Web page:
Purinergic 2X (P2X) receptors on the endings of thin fiber afferents have been shown to play a role in evoking the exercise pressor reflex in cats. In this study, we attempted to extend this finding to decerebrated, unanesthetized rats whose femoral arteries were either freely perfused or were ligated 72 hours before the start of the experiment. We first established that our dose of PPADS (10mg/kg), a P2X receptor antagonist, attenuated the pressor response to α, β methylene ATP (10µg/kg), a P2X receptor agonist. We then compared the exercise pressor reflex before and after infusing PPADS into the arterial supply of the hind limb muscles that were statically contracted. In rats with freely perfused femoral arteries, the peak pressor responses to contraction were not significantly attenuated by PPADS (before PPADS: 19±2mmHg, 13 min after PPADS: 17±2mmHg, and 25 min after PPADS: 17±3mmHg). Likewise, the cardioaccelerator and renal sympathetic nerve responses were not significantly attenuated. In contrast, we found that in rats whose femoral arteries were ligated, PPADS significantly attenuated the peak pressor responses to contraction (before PPADS: 37±5mmHg, 13 min after PPADS: 27±6mmHg, 25 min after PPADS: 25±5mmHg; p<0.05). Heart rate was not significantly attenuated, but renal SNA was at certain time points over the 30s contraction period. We conclude that P2X receptors play a role in evoking the exercise pressor reflex in rats whose femoral arteries were ligated, but do not play a role in evoking the reflex in rats whose femoral arteries were freely perfused.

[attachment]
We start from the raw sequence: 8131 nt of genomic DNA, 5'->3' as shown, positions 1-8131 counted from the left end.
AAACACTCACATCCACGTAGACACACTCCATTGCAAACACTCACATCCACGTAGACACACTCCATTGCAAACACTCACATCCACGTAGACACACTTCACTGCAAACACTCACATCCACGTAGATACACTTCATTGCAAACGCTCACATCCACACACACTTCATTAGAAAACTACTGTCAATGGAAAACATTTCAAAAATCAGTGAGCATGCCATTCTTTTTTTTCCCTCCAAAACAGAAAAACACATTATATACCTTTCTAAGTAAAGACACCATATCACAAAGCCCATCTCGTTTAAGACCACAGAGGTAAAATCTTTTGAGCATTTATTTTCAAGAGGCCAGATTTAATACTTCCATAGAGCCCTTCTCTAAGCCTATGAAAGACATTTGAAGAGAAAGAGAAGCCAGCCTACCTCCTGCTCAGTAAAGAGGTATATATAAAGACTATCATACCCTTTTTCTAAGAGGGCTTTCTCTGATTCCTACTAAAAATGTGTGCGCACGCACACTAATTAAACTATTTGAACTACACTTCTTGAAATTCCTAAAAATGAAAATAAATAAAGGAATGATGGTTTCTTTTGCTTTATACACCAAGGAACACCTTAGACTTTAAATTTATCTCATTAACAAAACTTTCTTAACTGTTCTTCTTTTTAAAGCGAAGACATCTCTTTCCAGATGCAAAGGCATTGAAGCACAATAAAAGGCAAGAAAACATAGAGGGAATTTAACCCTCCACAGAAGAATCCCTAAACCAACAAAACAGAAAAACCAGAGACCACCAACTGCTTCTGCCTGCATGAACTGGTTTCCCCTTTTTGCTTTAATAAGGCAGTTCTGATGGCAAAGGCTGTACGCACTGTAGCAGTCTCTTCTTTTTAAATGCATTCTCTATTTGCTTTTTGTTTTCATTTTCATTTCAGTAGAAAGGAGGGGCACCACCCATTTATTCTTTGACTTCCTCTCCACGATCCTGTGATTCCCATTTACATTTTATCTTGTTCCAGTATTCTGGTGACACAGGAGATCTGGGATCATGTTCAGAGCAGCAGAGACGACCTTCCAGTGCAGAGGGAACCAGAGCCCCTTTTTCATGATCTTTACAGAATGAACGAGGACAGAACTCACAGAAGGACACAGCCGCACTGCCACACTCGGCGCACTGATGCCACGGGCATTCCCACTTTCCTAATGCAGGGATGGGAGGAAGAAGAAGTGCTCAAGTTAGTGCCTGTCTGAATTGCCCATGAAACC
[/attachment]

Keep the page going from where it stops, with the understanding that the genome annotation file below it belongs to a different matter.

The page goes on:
- thin fiber muscle afferents
- renal sympathetic activity
- α, β methylene ATP
- autonomic nervous system
- Copyright © 2013, American Journal of Physiology - Heart and Circulatory Physiology